Russia, India & Iran Want to Create Alternative Trade Route to Suez Canal

Officials from India, Iran, and Russia are going to meet next month to negotiate a large joint project aimed at launching a new cargo transport corridor that could become a cheaper and shorter alternative to the Suez Canal.

The new shipment passage, North-South Transport Corridor (INSTC), is set to connect the Indian Ocean with the Persian Gulf through Iran to Russia and Europe, according to Iranian state-owned news outlet Press TV. The 7,200-kilometers long corridor will combine sea and rail routes.

“The INSTC is the shortest multimodal transportation route linking the Indian Ocean and Persian Gulf via Iran to Russia and North Europe,”India’s Ministry of Commerce and Industry said in a statement, adding that trilateral talks between the parties are scheduled on November 23.

The Silk Roads: A New ... Peter Frankopan Best Price: $9.46 Buy New $6.00 (as of 04:40 EST - Details) The route will make it possible to deliver cargoes from India to the Iranian port of Bandar Abbas. Then, the goods will be transported by land to Bandar Anzali, Iran’s port on the Caspian Sea. After that, goods will be shipped to the Russian southern port of Astrakhan, from where they will move to Europe by rail.

The new transport artery will potentially reduce the time and costs of shipping by up to 40 percent. Transport time between Mumbai and Moscow will reportedly be reduced to 20 days. Annual capacity of the transport artery is expected to reach 30 million tons.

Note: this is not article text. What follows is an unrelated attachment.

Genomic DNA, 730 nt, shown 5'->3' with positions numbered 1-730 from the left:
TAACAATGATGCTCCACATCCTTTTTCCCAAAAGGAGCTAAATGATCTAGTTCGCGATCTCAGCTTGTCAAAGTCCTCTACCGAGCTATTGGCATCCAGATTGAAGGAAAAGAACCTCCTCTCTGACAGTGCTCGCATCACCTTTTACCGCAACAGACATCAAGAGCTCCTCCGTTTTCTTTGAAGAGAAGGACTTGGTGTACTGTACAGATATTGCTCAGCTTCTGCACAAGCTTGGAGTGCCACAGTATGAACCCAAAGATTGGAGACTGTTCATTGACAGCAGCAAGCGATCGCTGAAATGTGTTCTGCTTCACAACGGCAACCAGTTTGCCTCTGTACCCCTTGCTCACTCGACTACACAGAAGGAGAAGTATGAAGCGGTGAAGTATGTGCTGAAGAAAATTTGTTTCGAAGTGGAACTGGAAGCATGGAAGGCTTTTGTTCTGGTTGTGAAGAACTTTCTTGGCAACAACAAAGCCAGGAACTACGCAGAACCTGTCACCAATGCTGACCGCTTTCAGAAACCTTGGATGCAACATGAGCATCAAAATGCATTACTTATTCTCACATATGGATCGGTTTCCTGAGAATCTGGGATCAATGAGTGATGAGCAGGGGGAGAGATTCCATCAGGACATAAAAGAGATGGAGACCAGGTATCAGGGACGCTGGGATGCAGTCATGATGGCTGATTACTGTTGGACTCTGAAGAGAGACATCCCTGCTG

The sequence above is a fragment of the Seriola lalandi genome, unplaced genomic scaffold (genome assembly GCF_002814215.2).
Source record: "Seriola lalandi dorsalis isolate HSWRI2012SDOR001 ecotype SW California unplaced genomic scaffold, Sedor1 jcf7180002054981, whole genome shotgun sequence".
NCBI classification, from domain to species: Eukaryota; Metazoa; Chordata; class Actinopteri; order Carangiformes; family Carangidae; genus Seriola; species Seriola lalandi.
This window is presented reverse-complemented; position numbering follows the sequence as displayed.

“All issues may be resolved in order to operationalize the (INSTC) route as early as possible,” according to Indian Commerce Minister Suresh Prabhu, as quoted by the media.

Currently, Indian logistics companies have to route shipments through China, Europe or Iran to get an access to Central Asian markets. The former two ways are reportedly long, time-consuming and inevitably expensive with the Iranian route seen as the most viable.

India is also seeking to fight a trade route to the markets of landlocked Afghanistan, avoiding neighboring Pakistan amid ongoing territorial tensions over the Kashmir. So far, India has committed $500 million for developing Iranian port of Chabahar that is strategically crucial for achieving the goal. For Afghanistan, the corridor through the Iranian sea outlet means billions of dollars in trade and cutting the country’s foreign dependence for transportation aid.

The ambitious INSTC project comes on the back of a broader initiative ‘One Belt One Road’ pushed by China. The multi-trillion-dollar project may potentially include the India-Iran-Russia route into the chain of global shipments in an enormous boon to future business and trade.

Reprinted from RT News.